Its shoots are also an excellent source of vitamin K. 100 grams carry about 35% of DRI. Vitamin K has a potential role in bone health by promoting bone formation activity. Adequate vitamin K levels in the diet help limit neuronal damage in the brain. It thus has a role in the treatment of patients with Alzheimer's disease.
Asparagus is an excellent source of minerals, especially copper and iron. Also, it has small amounts of some other essential minerals and electrolytes such as calcium, potassium, manganese, and phosphorus.
Potassium is an important component of cell and body fluids that helps control heart rate and blood pressure by countering the effects of sodium. Manganese is used by the body as a co-factor for the antioxidant enzyme, superoxide dismutase.
Copper is required in the production of red blood cells. Iron is essential for cellular respiration and red blood cell formation.
|Principle||Nutrient Value||Percent of RDA|
|Total Fat||0.12 g||0.5%|
|Dietary Fiber||2.1 g||5.5%|
|Pantothenic acid||0.274 mg||5%|
|Vitamin C||5.6 mg||9%|
|Vitamin E||1.13 mg||7.5%|
|Vitamin K||41.6 µg||35%|
Asparagus spears are also known by many local names as Spragel,Spargelkraut, Asperges, Asperge Commune, Espárragos, etc.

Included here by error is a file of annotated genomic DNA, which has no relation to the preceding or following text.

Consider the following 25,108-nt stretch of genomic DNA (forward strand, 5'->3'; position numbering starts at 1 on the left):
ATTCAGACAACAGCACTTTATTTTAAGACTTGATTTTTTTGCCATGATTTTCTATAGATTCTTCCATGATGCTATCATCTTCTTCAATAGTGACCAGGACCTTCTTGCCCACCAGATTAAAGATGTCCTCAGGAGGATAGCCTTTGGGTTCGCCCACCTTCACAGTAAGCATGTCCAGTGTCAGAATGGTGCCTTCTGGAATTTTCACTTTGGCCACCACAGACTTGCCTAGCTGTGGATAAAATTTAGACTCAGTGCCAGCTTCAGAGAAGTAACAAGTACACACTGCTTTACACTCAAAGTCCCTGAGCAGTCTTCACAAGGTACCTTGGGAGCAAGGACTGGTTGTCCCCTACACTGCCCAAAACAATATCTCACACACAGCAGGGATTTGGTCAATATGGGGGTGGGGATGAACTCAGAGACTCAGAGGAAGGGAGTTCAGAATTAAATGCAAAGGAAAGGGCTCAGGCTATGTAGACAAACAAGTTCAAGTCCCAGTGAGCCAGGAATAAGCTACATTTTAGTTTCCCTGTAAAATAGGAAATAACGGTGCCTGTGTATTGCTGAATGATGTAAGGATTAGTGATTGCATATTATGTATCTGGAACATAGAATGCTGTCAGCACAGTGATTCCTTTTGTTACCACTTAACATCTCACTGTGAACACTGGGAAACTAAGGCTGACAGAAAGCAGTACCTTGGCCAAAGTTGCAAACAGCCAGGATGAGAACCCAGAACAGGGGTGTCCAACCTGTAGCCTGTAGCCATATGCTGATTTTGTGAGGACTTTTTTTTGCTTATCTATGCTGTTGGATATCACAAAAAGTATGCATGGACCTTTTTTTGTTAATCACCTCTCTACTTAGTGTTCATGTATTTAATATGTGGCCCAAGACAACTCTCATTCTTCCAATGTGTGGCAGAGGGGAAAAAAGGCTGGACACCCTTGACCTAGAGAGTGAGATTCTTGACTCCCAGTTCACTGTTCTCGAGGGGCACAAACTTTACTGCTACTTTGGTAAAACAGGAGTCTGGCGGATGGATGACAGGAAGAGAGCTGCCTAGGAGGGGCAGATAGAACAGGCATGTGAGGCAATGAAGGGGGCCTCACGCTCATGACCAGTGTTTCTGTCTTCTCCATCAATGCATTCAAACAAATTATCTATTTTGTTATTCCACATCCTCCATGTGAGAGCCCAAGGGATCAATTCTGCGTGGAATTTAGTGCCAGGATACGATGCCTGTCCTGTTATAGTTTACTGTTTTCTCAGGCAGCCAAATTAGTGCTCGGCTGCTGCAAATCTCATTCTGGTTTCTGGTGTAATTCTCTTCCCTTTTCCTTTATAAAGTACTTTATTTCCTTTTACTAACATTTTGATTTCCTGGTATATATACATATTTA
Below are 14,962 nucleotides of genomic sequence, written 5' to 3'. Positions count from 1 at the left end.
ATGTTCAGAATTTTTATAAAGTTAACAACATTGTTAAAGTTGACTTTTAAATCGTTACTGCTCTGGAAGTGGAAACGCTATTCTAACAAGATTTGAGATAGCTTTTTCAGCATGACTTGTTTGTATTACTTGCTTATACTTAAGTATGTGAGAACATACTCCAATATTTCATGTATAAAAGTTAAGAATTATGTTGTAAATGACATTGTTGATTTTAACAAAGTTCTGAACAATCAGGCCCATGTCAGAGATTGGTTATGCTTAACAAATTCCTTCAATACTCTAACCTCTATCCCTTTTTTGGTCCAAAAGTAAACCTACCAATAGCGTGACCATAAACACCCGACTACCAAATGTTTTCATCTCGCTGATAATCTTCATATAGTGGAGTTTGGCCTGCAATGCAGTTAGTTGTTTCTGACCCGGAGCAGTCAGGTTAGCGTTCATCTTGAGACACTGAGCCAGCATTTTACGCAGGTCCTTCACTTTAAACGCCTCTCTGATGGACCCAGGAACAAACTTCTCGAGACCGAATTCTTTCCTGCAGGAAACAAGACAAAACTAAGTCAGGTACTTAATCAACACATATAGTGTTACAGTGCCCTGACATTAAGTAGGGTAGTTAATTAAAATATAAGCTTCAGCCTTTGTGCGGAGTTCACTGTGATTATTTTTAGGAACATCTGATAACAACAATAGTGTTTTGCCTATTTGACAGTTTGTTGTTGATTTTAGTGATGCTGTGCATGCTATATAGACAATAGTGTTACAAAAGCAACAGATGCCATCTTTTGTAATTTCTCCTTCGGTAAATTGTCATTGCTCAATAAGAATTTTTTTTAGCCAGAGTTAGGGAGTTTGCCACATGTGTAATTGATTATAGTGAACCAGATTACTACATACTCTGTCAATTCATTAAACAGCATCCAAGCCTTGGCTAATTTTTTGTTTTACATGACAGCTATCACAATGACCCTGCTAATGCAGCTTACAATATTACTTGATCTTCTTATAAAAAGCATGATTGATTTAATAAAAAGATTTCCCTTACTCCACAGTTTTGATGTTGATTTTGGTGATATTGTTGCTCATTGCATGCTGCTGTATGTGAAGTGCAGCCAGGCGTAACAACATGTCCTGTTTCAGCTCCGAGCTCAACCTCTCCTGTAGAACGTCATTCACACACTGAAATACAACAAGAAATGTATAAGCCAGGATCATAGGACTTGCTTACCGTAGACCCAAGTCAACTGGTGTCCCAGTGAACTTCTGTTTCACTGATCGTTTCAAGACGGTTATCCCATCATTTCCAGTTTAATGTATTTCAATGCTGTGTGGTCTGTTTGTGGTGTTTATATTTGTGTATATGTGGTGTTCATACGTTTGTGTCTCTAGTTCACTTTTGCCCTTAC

|Peeled asparagus stalks. (Photo courtesy: peter kaminski)|
Although one may find asparagus all around the season in the supermarkets, they are at their best and most flavorful during the spring. In Europe, its shoots are sold in shops from December to June.
Asparagus should be used as soon as possible after harvesting. Otherwise, it soon loses sweetness since most of its sugar is converted into starch. Purchasing from the local farms or farmer markets would be an ideal way to enjoy them fresh.
In the markets select tender, firm, straight, smooth, uniform-sized, dark green/purple stalks with tightly closed tips. Avoid thick stalks with broad ridges in the stems, sunken or dull-colored, as they indicate old stock and hence, off-flavored.